We've all seen them on the side of the roads after a winter storm. A mailbox tilted to the side, pulled off its mount, or worse yet, completely knocked over and buried in the snow. This isn't the work of kids playing mailbox baseball and knocking mailboxes off the bats. This is what's left of mailboxes after being hit by snow from the snowplow as it cleared the road. It can be a frustrating situation.

But according to the Maine DOT website on mailbox policy, if a snowplow damages or takes out your mailbox, you are responsible for replacing it. And on top of that, you could be responsible for any damages to the plow. Here's the explanation from the website:

The mailbox is installed entirely at the owner’s risk.  In other words, if the mailbox incurs damage during any sort of highway operations or maintenance, the property owner is not entitled to replacement or compensation.  In fact, if the mailbox was not installed in accordance with the applicable standards as stated above, the owner may even be held liable for injuries or damages that may have been incurred as a result.

Mailbox down? You fix it. Some towns may, out of their own kindness, replace the mailbox, especially if the plow driver thinks it might have been their fault. However, there is no requirement for them to do so. The plow drivers know what they're doing and it's rare that the plow blade takes out the mailbox. The heavy wet snow being thrown by it is the usual culprit.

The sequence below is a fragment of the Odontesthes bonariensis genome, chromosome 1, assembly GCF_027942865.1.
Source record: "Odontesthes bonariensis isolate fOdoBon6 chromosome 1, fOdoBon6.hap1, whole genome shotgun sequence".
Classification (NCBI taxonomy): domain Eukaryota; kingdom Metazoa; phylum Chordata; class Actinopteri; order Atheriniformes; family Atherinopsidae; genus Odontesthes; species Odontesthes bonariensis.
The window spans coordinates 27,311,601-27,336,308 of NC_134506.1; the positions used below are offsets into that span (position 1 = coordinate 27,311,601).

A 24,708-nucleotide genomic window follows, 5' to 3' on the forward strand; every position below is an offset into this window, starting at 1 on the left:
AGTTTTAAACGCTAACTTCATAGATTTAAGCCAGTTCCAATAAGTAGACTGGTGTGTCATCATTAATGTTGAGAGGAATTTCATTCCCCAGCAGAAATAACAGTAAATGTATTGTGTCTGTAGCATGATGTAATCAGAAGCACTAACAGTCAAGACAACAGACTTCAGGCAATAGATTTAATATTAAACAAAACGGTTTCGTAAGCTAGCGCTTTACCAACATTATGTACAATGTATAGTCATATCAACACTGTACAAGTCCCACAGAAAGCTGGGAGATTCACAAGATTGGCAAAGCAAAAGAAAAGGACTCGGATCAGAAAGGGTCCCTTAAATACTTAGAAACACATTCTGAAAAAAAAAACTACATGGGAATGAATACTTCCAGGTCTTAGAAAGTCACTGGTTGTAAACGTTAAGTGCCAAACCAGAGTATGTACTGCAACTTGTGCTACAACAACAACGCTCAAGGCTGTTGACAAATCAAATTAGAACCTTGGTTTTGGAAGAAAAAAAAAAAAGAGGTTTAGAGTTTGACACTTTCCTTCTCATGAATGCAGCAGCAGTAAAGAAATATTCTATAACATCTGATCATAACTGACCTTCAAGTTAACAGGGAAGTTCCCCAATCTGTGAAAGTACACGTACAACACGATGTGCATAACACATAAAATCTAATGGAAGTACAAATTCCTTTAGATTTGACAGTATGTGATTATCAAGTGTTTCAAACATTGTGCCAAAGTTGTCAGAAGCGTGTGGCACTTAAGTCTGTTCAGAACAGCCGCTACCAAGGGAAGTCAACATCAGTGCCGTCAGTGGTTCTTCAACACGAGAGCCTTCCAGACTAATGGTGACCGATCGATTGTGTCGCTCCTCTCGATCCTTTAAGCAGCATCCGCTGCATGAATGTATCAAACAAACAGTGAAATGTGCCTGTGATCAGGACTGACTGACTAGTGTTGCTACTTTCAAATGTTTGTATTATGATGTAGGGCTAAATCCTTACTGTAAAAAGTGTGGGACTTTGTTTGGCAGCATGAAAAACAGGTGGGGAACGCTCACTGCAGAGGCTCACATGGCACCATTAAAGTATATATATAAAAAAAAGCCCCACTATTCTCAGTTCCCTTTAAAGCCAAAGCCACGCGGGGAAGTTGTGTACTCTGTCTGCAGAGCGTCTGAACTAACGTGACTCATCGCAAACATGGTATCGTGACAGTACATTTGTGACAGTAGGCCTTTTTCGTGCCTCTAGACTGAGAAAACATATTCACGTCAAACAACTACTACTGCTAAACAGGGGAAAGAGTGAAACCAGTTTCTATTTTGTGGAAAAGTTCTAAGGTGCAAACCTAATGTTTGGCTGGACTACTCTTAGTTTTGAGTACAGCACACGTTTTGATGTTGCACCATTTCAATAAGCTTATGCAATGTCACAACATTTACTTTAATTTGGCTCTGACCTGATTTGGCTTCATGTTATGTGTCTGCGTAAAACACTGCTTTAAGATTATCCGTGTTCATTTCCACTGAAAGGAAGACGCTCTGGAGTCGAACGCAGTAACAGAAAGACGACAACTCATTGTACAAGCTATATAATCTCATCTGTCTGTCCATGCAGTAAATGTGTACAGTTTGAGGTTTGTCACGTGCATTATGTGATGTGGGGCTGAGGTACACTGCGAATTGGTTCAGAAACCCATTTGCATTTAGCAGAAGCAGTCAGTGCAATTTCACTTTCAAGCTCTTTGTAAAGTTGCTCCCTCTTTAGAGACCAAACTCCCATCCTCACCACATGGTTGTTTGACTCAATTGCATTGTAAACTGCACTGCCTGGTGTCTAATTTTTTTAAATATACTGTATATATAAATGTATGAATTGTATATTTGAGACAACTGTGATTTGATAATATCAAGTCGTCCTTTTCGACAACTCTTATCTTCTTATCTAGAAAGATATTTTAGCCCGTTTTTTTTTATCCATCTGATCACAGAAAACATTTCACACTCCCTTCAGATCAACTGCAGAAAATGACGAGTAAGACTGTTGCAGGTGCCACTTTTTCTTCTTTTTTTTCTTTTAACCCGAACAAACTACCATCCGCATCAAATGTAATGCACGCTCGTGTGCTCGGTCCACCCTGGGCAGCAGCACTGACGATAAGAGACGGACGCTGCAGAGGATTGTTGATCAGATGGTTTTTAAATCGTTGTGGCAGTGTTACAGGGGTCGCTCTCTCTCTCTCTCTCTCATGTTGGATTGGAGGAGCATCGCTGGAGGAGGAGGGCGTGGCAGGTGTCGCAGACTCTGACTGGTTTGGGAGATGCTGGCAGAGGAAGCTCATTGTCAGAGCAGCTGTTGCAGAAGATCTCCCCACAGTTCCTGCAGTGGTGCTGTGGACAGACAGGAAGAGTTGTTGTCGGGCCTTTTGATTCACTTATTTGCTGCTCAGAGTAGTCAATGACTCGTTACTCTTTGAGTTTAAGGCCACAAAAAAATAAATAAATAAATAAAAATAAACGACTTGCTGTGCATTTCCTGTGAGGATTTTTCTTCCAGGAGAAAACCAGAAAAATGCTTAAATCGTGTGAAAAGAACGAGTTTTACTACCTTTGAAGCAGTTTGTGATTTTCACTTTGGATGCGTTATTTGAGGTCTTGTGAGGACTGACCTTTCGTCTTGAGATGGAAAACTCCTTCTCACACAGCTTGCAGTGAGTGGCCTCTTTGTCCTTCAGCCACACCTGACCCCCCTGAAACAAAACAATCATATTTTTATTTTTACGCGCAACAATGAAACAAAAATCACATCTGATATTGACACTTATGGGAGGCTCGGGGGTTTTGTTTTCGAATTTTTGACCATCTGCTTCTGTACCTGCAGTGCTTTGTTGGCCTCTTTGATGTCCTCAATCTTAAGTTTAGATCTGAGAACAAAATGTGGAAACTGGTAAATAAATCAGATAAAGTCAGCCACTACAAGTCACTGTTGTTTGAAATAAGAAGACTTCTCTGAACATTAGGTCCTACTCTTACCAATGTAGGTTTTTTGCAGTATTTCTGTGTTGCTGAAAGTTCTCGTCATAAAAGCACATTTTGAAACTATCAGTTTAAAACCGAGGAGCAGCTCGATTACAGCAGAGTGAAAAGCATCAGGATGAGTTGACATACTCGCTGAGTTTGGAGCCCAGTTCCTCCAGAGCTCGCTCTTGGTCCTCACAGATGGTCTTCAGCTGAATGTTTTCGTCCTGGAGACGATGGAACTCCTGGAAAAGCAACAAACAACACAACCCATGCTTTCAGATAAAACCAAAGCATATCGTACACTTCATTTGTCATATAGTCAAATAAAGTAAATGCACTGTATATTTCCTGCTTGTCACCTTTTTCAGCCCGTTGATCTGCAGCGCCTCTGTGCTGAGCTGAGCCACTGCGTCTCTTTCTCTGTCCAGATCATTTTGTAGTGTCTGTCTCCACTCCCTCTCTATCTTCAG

Jeff Parsons - Townsquare Media
Jeff Parsons - Townsquare Media
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So what can you do to prevent this from happening? The first step is to make sure your mailbox is at the correct height and distance from the road.

The United States Postal Service Standards say that mailboxes must be installed so the bottom of the mailbox is between 41 inches and 45 inches above the road shoulder, but the MaineDOT recommends they be closer to 45 inches to minimize the chance that the plow hits it. Also the post it is mounted on must be able to break away if hit, so concrete, stone or heavy metal posts are out.

Windham Public Works recently posted on their Facebook page sharing how plows work when they throw snow. They recommend you test your mailbox before the snow flies by wiggling it side to side. If it moves, see if there are any screws loose that need tightening or if any of the wood is rotting.

You can also make a slush blocker of wood that acts as a shield for your mailbox, or you can buy one online.

So, if your mailbox is taken out by the snowplow, it's on you to fix it. If it's a town plow, a call to the town office to ask couldn't hurt though. You may be surprised. But as much as you'd like to be angry at the snow plow driver, they are only doing their job to keep the streets safe and they don't want to take out your mailbox either.

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